Usually when we sign on for our first full-time job, the only figure we’re concerned with is the yearly salary. That big number. More than we’ve ever earned before.
What usually happens next is we get our first monthly or fortnightly payslip and the reality doesn’t quite match our expectations. What does it all mean, and where has your money gone? Don’t stress. Here’s how to decode your pay and avoid the let-down.
Understanding your payslip
A payslip is a summary of a payment made to you by your employer. Your employer is required by law to provide you with one each time you are paid. This may come in paper or electronic form depending on your employer. Your payslip is important because it not only helps you keep track of the amount of money you actually take home – it also lets you track the income tax you pay and any superannuation contributions you/your employer make.
- Gross pay (before tax): the total amount of money you earned before any deductions were made
- Net pay (after tax): this is your take-home pay. The amount paid into your bank account after all deductions are made (including HELP)
- Pay period: The dates during which you worked to which your payslip refers
- Pay cycle: The frequency with which you get paid. This is different from employer to employer
- HELP (previously HECS): Your debt owed to the government for the completion of any higher education studies
- PAYG Tax: this is money withheld by the tax office each pay period, based on your estimated earnings for the current financial year
Understanding taxes and levies on your payslip
Each payslip will feature your PAYG tax, but fear not - depending on how much you earn, you may see all of this money back at tax time.
In Australia we have a tax-free threshold which dictates that you don’t have to start paying tax until you earn a certain amount. The tax-free threshold only applies to your primary job, and for each dollar you earn above the tax-free threshold, you’ll pay a portion to the government in tax.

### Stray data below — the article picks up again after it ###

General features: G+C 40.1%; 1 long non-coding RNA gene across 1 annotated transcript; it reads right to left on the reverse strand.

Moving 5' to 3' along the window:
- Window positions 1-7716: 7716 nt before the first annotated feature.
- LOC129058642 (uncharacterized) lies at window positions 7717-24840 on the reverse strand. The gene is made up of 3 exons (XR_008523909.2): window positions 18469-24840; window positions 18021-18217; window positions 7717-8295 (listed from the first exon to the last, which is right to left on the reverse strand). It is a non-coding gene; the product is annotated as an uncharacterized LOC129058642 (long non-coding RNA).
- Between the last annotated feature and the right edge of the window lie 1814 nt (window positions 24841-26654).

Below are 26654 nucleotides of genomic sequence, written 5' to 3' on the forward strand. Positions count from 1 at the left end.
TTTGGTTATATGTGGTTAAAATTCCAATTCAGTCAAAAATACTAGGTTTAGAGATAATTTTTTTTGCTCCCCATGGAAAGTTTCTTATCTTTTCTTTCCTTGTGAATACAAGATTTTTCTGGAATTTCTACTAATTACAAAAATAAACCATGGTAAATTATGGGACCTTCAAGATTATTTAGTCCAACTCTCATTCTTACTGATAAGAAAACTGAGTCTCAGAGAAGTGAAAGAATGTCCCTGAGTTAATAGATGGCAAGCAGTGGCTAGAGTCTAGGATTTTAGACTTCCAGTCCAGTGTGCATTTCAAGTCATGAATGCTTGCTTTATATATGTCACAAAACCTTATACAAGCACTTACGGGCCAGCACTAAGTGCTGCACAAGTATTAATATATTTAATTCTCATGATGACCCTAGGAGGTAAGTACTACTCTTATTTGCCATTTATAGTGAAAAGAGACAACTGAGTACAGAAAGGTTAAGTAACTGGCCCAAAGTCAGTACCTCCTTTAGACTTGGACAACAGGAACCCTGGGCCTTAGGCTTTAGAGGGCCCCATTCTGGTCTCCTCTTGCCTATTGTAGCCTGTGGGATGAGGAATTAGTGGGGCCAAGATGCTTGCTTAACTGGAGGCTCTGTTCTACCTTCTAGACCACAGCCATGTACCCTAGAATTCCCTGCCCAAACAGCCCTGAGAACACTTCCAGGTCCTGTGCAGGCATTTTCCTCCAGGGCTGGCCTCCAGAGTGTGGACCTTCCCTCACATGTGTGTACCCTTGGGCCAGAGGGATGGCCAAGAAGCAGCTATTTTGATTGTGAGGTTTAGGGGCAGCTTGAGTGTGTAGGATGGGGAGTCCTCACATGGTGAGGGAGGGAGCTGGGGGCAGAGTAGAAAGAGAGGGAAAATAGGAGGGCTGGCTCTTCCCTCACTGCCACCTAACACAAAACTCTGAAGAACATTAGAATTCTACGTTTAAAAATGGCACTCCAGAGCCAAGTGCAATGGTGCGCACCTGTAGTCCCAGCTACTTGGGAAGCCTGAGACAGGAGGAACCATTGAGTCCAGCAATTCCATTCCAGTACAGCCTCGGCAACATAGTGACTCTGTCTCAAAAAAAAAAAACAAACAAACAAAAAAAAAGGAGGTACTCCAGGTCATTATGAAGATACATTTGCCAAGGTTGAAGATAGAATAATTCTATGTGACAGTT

A Medicare levy is also applied to your income unless it’s below a certain amount, and if you earn above a certain amount and haven’t secured private health insurance you’ll be forced to pay the Medicare Levy Surcharge.
Understanding superannuation on your payslip
Superannuation (or Super) is really just forced saving for retirement, and your employer is required to pay it. If you’re ready to really start adulting, choose a Super fund carefully and let your employer know where you would like them to allocate your super contributions. If you don’t nominate a fund your employer will choose one on your behalf (but this may not necessarily be the best option for you as an individual).
Your pay summary should feature the name of your fund and the amount of money allocated in the given pay cycle.
Understanding debts on your payslip
If you’re a University graduate, you may notice information on your pay summary about your HELP Debt (previously HECS). Basically, this is the debt you owe to the Government for completing your studies, and once you begin to earn above a certain amount per annum, you’re required to start paying some of this back. Your pay summary will note the amount of money you pay back towards your HELP Debt in a given pay cycle.
Hot tip – to pay down your HELP Debt sooner, you can begin making voluntary contributions above and beyond your required minimum at any time after deductions begin. Speak to your HR department about this. What’s more, you can also allocate a certain portion of your annual Tax refund towards your HELP Debt, to really knock a chunk of debt away.